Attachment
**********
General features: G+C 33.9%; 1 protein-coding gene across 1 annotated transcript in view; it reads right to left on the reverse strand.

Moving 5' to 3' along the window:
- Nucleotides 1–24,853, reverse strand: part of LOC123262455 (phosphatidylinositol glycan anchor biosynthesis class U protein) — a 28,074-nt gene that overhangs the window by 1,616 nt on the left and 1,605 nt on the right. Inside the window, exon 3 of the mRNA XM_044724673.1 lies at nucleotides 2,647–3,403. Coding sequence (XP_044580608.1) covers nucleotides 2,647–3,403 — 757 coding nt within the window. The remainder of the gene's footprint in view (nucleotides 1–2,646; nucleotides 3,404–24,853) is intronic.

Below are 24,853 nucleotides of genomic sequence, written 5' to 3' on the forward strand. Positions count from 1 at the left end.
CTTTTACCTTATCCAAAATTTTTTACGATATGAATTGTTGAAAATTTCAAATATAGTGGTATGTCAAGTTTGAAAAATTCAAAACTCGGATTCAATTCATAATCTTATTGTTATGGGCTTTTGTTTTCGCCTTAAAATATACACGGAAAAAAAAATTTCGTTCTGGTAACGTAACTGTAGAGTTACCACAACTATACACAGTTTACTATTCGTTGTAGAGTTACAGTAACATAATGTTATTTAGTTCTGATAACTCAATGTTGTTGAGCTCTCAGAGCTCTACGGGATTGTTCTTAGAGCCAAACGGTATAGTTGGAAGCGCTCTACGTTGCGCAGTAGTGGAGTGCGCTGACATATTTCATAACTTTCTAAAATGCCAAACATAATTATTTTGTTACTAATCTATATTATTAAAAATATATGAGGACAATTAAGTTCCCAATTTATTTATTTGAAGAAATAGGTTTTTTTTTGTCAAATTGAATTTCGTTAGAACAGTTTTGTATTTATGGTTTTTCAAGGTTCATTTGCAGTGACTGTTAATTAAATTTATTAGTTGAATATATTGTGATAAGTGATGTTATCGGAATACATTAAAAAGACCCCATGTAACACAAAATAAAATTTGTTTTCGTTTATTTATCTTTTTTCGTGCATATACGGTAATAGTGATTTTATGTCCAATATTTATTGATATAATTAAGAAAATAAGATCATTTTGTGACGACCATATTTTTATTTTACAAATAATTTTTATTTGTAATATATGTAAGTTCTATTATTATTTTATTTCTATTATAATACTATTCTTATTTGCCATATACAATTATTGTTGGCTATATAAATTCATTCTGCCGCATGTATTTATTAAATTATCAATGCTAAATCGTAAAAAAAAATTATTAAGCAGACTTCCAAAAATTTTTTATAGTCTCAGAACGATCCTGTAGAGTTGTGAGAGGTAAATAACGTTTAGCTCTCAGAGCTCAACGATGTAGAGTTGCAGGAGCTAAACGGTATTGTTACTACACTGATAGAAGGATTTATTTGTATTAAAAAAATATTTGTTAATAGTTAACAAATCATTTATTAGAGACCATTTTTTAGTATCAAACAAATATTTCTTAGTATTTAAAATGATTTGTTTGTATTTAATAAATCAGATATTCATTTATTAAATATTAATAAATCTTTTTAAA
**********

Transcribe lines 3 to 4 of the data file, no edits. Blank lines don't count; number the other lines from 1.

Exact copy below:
- Nucleotides 1–24,853, reverse strand: part of LOC123262455 (phosphatidylinositol glycan anchor biosynthesis class U protein) — a 28,074-nt gene that overhangs the window by 1,616 nt on the left and 1,605 nt on the right. Inside the window, exon 3 of the mRNA XM_044724673.1 lies at nucleotides 2,647–3,403. Coding sequence (XP_044580608.1) covers nucleotides 2,647–3,403 — 757 coding nt within the window. The remainder of the gene's footprint in view (nucleotides 1–2,646; nucleotides 3,404–24,853) is intronic.

Below are 24,853 nucleotides of genomic sequence, written 5' to 3' on the forward strand. Positions count from 1 at the left end.